Tip blight is a fungal disease that affects Scots, mugo, ponderosa and Austrian pines. The Sphaeropsis sapinea fungus responsible for the disease normally targets mature, cone-bearing trees. Pines, however, are susceptible at any age, advises Kansas State University plant pathology specialist Ned Tisserat. Uncontrolled tip blight infestations will return every year, weakening and eventually killing trees. Systemic fungicides applications help control tip blight.
Other Fungal Diseases
Other fungal diseases attacking pine trees include the Siroccocus blight, deadly to shoot tips and year-old twigs. Pine-oak and Western gall rusts produce branch-killing galls. Western gall rust is especially infectious to Eastern white pines, says University of Kentucky extension professor John R. Hartman, Ph.D. Blister rust and Atropellis and Sclerododis canker fungi all kill the twigs, branches or trunks of affected trees.
Systemic Fungicide Functions
Formulated for application on trees already infested with a fungus, systemic fungicides enter the tree at the site of application. Local penetrant systemic fungicides remain in the tree's tissue at the application site, preventing the disease from development there and in nearby tissue. Other systemic fungicides translocate, spreading into tissues away from the application site.
With correct timing, some systemic fungicides can prevent the spread of recent infestations. Depending on the infection and the fungicide, spread prevention may be possible between a few hours or a few days after a pine tree is initially infected. These fungicides reduce the number of applications needed to fight fungi. Used only when infection is present, they eliminate the process of spraying at established intervals. While they prevent infections from spreading, they won't restore already damaged tissue.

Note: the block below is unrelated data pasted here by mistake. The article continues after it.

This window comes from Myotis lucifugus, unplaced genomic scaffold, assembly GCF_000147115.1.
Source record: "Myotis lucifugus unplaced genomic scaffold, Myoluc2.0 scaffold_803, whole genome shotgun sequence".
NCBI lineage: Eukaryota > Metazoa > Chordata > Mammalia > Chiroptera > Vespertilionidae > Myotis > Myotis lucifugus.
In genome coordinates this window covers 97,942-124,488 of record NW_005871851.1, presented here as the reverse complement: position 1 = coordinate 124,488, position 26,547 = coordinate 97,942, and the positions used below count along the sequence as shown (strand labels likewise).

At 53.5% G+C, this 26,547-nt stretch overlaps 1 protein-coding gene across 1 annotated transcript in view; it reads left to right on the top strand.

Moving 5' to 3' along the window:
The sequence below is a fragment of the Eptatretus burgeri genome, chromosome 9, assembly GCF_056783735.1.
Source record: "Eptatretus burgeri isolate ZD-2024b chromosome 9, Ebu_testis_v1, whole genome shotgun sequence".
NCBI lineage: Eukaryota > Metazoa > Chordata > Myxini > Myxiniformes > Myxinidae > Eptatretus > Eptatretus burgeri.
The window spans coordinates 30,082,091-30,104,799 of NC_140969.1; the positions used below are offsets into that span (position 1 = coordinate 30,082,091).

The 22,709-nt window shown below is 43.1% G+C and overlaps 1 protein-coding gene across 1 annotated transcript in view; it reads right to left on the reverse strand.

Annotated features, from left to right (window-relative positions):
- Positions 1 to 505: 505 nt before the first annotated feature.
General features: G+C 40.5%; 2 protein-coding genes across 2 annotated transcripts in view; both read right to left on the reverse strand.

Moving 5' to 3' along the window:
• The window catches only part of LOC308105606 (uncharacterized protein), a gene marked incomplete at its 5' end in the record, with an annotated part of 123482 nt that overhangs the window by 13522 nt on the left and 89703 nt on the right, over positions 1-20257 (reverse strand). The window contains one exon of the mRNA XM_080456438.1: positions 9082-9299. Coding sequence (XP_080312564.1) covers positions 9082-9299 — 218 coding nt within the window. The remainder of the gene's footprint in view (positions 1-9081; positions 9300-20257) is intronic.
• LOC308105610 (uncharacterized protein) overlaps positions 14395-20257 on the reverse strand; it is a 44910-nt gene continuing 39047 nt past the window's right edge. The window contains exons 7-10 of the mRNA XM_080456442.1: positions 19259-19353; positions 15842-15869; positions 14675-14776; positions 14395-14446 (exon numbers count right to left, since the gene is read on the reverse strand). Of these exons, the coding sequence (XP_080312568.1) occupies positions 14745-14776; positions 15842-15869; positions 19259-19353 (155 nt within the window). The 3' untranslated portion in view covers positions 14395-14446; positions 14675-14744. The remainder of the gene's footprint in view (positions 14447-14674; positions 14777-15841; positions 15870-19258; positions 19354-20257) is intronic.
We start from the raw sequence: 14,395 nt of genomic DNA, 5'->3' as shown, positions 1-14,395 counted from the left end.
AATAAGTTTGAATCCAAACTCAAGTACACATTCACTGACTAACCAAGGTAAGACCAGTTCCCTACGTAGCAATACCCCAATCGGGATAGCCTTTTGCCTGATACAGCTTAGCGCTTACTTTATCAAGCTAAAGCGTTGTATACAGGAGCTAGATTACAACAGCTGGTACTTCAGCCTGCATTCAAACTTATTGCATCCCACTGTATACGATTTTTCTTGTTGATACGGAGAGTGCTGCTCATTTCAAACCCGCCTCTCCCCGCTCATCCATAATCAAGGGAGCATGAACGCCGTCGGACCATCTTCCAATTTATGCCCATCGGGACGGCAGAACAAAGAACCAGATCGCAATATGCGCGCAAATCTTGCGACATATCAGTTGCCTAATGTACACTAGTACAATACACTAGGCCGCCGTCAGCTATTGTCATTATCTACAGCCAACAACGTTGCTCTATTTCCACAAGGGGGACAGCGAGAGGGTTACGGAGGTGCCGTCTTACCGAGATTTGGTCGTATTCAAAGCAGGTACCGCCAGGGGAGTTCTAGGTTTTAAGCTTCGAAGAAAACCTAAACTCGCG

Advantages and Disadvantages
A systemic fungicides has both advantages and disadvantages, says the University to Illinois Extension's Bruce Paulrud. Working from inside a pine tree, it doesn't wash away. It may destroy fungus already inside the tree. A translocating fungicide can reach the tree's roots and new tissues, while protective fungicides can't. Systemics, however, tend to be more expensive than protective fungicides. Another disadvantage is that many systemic fungicides target a narrow range of pine tree fungi.
Systemic Fungicide Selection
A wide range of fungi infect a wide range of pine tree species. Not all systemic fungicides are equally effective against each disease. Professor Tesserat recommends thiophanate-methyl, propiconazole or copper-based systemic fungicides to treat Sphaeropsis tip blight. Your local agricultural extension can suggest options for other fungal pine diseases.
Applying Systemic Fungicide
Observing new shoot development of pine trees is essential to time your systemic fungicide application properly. Give the trees their first application when the new spring buds begin elongating, advises Tisserat. Spray a second time in 10 to 14 days. Where the red weather is consistently rainy, trees may benefit from a third application in two to three weeks. A high-pressure sprayer will completely saturate the tree's crowns. Coverage of all foliage is essential.
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